Live and Let Die (James Bond, #2) Live and Let Die discussion


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Why do we read certain books?

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message 1: by Mike (new)

Mike Moore The idea behind this discussion is that reading a certain book may be motivated by reasons beyond personal enjoyment.

Let's take Ian Fleming's "Live and Let Die", for example.

Published in 1954, "Live and Let Die" is definetely a product of its time. On one level, it reads as a standard issue James Bond action adventure novel.


However....the challenge is trying to get past the predjudical ideas regarding people of color and women (for example, why is Mr. Big the only black person in the book who is portrayed as being intelligent and has an ability to formulate sentences that are not broken?).

As an African-American, that part makes "Live and Let Die" a tough read.

All of the above being said, this brings me back to my initial question: Why do we read certain books?

Well, I am proceeding with this one, because I signed up for a "James Bond Book Club" through Meetup.

I may have problems with this book, but, I like to hang out with the other members of this club. So...I read this not for personal satisfaction, per se, but to connect, to seek community.

P.S-On a lighter note...the Paul McCartney & Wings song goes through my mind every time I pick this book up....LOL


message 2: by Feliks (last edited Jun 11, 2013 10:05AM) (new) - rated it 3 stars

Feliks I hear what you're saying; but really, I'm against letting issues of 'datedness' take away the enjoyment of a good read. It seems a shame to do so. I try to appreciate a book for what it was when it was written ...rather than blame it for not being something which 'doesn't fit' a later date. We know Fleming had some oddball perceptions of colonialism, chauvinism, etc; and when you open one of his titles you accept that and pragmatically, set it all aside. He was writing for his timeperiod, not ours. We go to Fleming for a racy page-turner; not political sensitivity. I never ask Fleming for anything more than cheap thrills--if he effectively provides this, I have no other complaints. Such books can not be all things we need them to be and still be effective. I'm not sure a James Bond novel could be written at all, and at the same time, be written utterly in line with today's correct sensibilities. It rather has to be brutal and coarse, to function at all. And once I'm done with the read, I put it down and forget about it--I'm in no danger of retaining any of his views as valid. Its mere escapism, isn't it?


message 3: by Mark (last edited Jun 11, 2013 10:33PM) (new) - rated it 3 stars

Mark When I read LALD for the first time I was not too bothered by the racial undertones, perhaps too young to understand it. LALD is a spy actioner that is very well written even if it is more than 50 years old, it does not fail to entertain. The views in the years this novel was written is by modern standards racist, but that is not what the book is about. It was looking for a baddie that was different from what was the norm.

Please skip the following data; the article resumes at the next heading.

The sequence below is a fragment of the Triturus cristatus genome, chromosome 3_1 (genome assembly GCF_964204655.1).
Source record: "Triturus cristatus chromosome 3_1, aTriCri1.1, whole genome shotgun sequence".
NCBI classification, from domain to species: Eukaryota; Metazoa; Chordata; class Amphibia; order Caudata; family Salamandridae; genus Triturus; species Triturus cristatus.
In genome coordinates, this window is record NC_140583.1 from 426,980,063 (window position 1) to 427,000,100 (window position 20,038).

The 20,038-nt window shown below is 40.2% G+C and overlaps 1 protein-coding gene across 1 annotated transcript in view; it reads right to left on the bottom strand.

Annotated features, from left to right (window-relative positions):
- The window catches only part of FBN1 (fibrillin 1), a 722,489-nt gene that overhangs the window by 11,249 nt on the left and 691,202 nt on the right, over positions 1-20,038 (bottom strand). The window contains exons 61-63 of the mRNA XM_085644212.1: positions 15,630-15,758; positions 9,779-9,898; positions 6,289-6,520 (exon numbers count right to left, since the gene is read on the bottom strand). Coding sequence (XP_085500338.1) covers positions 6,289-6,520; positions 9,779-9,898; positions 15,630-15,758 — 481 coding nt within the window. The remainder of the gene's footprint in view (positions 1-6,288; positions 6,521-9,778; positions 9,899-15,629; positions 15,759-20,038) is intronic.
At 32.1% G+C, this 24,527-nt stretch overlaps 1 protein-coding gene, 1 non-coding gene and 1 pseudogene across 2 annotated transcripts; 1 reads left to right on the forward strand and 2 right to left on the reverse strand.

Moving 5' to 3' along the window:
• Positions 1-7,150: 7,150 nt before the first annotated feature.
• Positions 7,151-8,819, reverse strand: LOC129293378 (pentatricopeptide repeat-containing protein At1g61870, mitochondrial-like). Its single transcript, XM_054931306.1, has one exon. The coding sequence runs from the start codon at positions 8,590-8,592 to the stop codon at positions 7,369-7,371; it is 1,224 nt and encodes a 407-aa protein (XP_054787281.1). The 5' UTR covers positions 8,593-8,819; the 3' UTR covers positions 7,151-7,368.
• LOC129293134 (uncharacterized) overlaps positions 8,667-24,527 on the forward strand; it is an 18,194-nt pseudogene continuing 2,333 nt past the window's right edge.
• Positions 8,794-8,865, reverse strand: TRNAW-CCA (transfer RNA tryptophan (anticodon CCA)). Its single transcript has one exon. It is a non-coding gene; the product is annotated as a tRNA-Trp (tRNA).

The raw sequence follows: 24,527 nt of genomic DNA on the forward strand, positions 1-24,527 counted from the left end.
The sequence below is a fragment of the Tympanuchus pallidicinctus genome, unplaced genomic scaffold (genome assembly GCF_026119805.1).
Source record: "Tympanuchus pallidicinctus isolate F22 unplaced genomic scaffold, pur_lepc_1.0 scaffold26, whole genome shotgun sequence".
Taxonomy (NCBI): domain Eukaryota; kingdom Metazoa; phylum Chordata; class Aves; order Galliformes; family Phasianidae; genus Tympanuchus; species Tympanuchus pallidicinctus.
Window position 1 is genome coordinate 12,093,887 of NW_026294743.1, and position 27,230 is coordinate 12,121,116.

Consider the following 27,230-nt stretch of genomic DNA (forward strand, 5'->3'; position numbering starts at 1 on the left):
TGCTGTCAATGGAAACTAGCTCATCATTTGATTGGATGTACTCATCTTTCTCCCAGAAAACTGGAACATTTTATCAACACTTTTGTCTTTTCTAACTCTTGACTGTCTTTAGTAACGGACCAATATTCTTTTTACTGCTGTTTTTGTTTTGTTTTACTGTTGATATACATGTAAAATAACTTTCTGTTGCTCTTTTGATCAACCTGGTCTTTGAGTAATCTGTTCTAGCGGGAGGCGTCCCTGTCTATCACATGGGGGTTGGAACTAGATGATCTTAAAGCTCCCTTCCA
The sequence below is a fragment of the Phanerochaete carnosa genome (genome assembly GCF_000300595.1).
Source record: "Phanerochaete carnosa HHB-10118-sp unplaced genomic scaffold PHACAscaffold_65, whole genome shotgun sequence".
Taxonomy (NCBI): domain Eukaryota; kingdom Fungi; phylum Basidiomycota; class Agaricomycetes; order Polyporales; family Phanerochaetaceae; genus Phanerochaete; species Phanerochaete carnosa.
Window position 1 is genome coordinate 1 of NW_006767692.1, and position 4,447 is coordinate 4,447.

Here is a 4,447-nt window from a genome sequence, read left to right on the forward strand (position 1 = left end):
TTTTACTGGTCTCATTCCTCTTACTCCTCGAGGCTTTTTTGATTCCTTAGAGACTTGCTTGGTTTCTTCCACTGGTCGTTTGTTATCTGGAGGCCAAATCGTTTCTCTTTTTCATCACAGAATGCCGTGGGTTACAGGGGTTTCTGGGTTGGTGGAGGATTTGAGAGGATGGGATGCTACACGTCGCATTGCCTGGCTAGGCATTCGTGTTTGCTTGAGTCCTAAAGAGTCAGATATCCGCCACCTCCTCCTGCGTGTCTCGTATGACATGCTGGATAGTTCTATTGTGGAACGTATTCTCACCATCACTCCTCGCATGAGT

I enjoy Flemings writing mostly due to his personal style and views of luxury and style he added to his thrillers. He is a very observant writer of the likes we do not have any more. Most of the Fleming Bond books lack a political view and based upon his oevre it might be possible to extrapolate one that would do a man that died before 1963 no credit. He was essentially a bread writer, who wanted a good live on his earnings. Perhaps he died too soon.
I prefer the Fleming books easily to the modern Bondmovies.


Feliks Good stuff, Mark. Yes I quite agree his books are filled with strong observation skills. As for his politics, I'd call them ..well, 'simplistic' rather than lacking altogether.

Your other remarks are well taken. I'd re-echo every one of them.


message 5: by Jay (new) - rated it 4 stars

Jay Although full of racial slurs and stereotypes Mr Big remains one of my favorite bond bad guys who is up there with Goldfinger. I recommend read and discuss with a book club.


message 6: by Gary (last edited Aug 22, 2013 04:29PM) (new) - rated it 2 stars

Gary Lots of people read for different reasons. Escapism is a perfectly valid reason. I read to escape from time to time. More often, however, I read as a kind of intellectual exercise.

Historical context is as valuable to me as plot, characters, dialogue or creativity. I'm not saying we should excuse the racial content of LaLD using the "it was a different time" argument. I'm saying history is intrinsically related to context, and context determines meaning and significance. If one is trying to recreate the mindset of the time when the book was written, which is really the best way to "experience" it, the racial components are vital to that context.

Without that aspect of the book, it becomes a sort of fantasy fiction. A 1950's world with spies, nationalism and political rivalries... but without racial tension. That would be strange.


message 7: by Feliks (last edited Aug 22, 2013 09:06PM) (new) - rated it 3 stars

Feliks If it was good enough for President John F. Kennedy, its good enough for me. I wish I had the pleasure of reading a book as great as this, for the first time, over again.

Separates the men from the whelps!


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